We were tourists tooling down the road on the roller-coaster route of U.S. 20 last Saturday between Mountain Home and Idaho Falls, sampling a seemingly never-ending series of “Historical Markers” gas-and-gos in Fairfield, Carey, Arco and beyond.
On the way out and back from joining in the celebration of a 50th wedding anniversary on a beautiful day we were awed and amused by the landscape. We saw such varied attractions as Magic Reservoir, Craters of the Moon National Monument and Preserve — and the U.S. Department of Energy’s huge footprint where Idaho National Laboratory pursues some of its mission.
In the early evening on our way back West we were closing in on our overnight destination: Ketchum and the Sawtooth foohills. Tired and ready to relax, we just wanted to get there, have some dinner, witness a craggy-peak sunset and get a good night’s rest.
But just north of Hailey we became witness to something else — a tragic real-life scene of carnage near where northbound U.S. 75 meets Buttercup Road. A few clicks beyond the airport the traffic slowed abruptly. People were stopping, bolting out of their cars — leaving doors wide open — dialing up their phones and rushing to the aid of something, someone just a few cars ahead of us.
Within minutes the traffic crawled and forged new lanes around the havoc: a damaged car that settled on its top on the shoulder with people still inside; right in the middle of the road was a smashed-beyond-repair unrecognizable car. The impact had bulldozed the front bumper and collapsed the hood. Bent wheels had been crumpled. Windows were blown out and air bags and curtains fully deployed.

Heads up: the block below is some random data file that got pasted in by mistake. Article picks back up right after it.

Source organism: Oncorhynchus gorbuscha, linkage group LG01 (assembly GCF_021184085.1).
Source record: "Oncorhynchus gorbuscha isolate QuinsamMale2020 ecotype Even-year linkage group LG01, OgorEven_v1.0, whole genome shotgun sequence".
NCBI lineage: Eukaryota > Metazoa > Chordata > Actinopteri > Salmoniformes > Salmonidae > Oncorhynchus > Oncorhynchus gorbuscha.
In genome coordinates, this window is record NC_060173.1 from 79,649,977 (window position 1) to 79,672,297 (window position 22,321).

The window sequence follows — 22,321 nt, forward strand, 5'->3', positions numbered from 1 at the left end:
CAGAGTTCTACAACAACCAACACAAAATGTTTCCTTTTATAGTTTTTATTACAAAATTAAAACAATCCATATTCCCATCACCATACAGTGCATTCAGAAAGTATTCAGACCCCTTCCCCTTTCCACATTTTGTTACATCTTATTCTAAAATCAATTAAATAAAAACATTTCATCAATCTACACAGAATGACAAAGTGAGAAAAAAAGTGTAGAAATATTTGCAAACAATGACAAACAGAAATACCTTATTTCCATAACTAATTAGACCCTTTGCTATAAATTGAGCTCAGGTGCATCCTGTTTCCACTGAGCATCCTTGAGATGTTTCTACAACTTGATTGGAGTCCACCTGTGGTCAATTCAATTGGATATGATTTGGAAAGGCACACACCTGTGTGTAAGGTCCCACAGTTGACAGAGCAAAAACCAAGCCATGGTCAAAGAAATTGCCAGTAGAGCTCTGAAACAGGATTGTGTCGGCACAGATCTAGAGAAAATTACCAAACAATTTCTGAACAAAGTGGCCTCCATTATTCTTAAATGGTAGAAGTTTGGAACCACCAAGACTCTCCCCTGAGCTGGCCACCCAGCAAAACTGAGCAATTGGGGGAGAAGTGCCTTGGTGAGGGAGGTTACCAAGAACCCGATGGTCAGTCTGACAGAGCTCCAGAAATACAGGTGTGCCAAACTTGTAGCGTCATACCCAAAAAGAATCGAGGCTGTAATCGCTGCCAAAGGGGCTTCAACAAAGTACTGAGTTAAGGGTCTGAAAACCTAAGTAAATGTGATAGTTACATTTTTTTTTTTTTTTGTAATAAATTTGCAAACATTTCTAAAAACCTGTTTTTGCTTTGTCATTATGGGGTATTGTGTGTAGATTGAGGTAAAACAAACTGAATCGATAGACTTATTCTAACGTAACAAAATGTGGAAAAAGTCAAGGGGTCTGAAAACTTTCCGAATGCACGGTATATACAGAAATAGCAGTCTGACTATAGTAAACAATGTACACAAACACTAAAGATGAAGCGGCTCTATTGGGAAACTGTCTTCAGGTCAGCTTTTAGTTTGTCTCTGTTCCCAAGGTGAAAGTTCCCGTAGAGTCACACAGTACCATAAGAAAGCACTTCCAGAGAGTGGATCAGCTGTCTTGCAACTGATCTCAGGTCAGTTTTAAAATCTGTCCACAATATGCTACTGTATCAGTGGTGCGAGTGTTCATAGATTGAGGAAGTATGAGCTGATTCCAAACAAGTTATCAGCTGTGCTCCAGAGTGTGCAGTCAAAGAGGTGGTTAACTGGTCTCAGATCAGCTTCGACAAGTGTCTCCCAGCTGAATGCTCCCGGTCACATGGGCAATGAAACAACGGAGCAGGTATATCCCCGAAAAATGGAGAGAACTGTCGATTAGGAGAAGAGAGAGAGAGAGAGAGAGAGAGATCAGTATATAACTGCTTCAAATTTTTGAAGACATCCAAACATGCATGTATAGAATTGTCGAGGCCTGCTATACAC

As the emergency crews arrived and volunteer citizens directed traffic, we had no choice but to move past the accident to free up the lane.
Our spirits sank and we cringed at the sounds of screams and moaning. A witness to the accident was trying to comfort a small child extracted from one of the cars. Someone else seemed to be conversing with its driver, who, for whatever reason, could not get out of the car.
I immediately thought of the “100 deadliest days” that Idaho law enforcement warns about, that period from Memorial Day to Labor Day — the most common time of the year for fatal crashes.
My wife and I realized we were just a few cars away from potentially being involved in this horrific scene. Had we not stopped to gas up and linger to answer a text in Arco, maybe we would have been among the four treated at St. Luke’s Wood River Hospital and then air-transported to Saint Alphonsus Regional Medical Center in Boise for treatment.
The Idaho Mountain Express reported Wednesday that one of the drivers — the mother of two children involved in the accident — was treated and released but her two toddlers remained hospitalized in stable condition with facial fractures. The driver of the other car was in serious condition with broken bones. The Blaine County Sheriff’s Department continues to investigate the cause of the head-on collision that occurred in good weather and visibility around 6:18 p.m. Saturday.
As the Statesman’s Nate Poppino reported Wednesday, we are just in the first month of the 100 deadliest days and there have been 34 traffic-related deaths across the state. The words of Teresa Baker, a spokeswoman for the Idaho State Police, throb in my mind as my memory replays the awful scene we happened upon.
“We just need people to be more respectful to other motorists,” Baker said. “It might be your family member that’s in the crash.”
Driving can’t be just another juggling multi-task. It must be a focused, clear-headed and distraction-free endeavor, deserving of our full concentration and anticipation.
We never know when our blissful summer travels might be met head-on with tragedy.